Data on the prevalence and severity of cognitive impairment among patients with newly diagnosed idiopathic Parkinson’s disease (PD) is limited. Using a prospectively collected clinical database, we studied the longitudinal trend of mini-mental state examination (MMSE) change and baseline factors predictive for MMSE decline. One hundred six patients with mean age of 61.2 years and mean baseline MMSE of 27.8 ± 2.3 were studied. MMSE increased by 0.4 points/year among patients without cognitive decline (n = 73) and decreased by 2.39 points/year among patients with cognitive decline (n = 33). Univariate analysis demonstrated education, age of diagnosis, depression, and diabetes mellitus to be associated with cognitive decline. Motor scores and hallucination were not associated with cognitive decline. Multivariate analysis demonstrated higher level of education to be protective (HR = 0.91, 95% CI 0.82–0.99, P = 0.047) and depression having borderline significance in predicting cognitive decline (HR = 2.00, 95% CI 0.97–4.15, P = 0.061). We found that 31% of newly diagnosed idiopathic PD patients have measurable cognitive decline at an early stage of disease. Higher education is protective while depression may be predictive of cognitive decline.

The TOR1A polymorphism rs1182 and the risk of spread in primary blepharospasm.

VALENTE, Enza Maria;GIRLANDA, Paolo;
2009

Abstract

Data on the prevalence and severity of cognitive impairment among patients with newly diagnosed idiopathic Parkinson’s disease (PD) is limited. Using a prospectively collected clinical database, we studied the longitudinal trend of mini-mental state examination (MMSE) change and baseline factors predictive for MMSE decline. One hundred six patients with mean age of 61.2 years and mean baseline MMSE of 27.8 ± 2.3 were studied. MMSE increased by 0.4 points/year among patients without cognitive decline (n = 73) and decreased by 2.39 points/year among patients with cognitive decline (n = 33). Univariate analysis demonstrated education, age of diagnosis, depression, and diabetes mellitus to be associated with cognitive decline. Motor scores and hallucination were not associated with cognitive decline. Multivariate analysis demonstrated higher level of education to be protective (HR = 0.91, 95% CI 0.82–0.99, P = 0.047) and depression having borderline significance in predicting cognitive decline (HR = 2.00, 95% CI 0.97–4.15, P = 0.061). We found that 31% of newly diagnosed idiopathic PD patients have measurable cognitive decline at an early stage of disease. Higher education is protective while depression may be predictive of cognitive decline.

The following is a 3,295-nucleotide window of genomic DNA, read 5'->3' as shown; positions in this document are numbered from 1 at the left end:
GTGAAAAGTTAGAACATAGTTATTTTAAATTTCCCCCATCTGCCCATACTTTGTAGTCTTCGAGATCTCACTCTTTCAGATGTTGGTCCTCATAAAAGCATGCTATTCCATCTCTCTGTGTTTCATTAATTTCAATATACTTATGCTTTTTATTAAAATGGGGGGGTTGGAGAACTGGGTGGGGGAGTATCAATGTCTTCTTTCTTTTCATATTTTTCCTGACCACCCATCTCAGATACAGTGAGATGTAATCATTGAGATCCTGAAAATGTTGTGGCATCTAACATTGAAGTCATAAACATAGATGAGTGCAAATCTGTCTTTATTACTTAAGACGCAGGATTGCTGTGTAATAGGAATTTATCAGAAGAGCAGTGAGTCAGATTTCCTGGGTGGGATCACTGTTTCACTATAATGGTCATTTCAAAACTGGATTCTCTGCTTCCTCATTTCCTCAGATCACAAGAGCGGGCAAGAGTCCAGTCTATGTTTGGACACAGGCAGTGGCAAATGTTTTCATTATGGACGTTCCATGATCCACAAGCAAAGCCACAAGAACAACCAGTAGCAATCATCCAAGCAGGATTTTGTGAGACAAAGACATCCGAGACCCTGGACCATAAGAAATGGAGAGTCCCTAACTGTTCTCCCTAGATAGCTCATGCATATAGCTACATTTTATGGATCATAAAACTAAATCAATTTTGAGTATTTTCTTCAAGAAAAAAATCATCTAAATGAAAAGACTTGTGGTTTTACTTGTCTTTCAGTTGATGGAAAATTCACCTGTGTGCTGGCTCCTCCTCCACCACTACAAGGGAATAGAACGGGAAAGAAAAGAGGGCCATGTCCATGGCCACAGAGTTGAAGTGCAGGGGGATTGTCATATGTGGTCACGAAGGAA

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Utilizza questo identificativo per citare o creare un link a questo documento: http://hdl.handle.net/11570/9766
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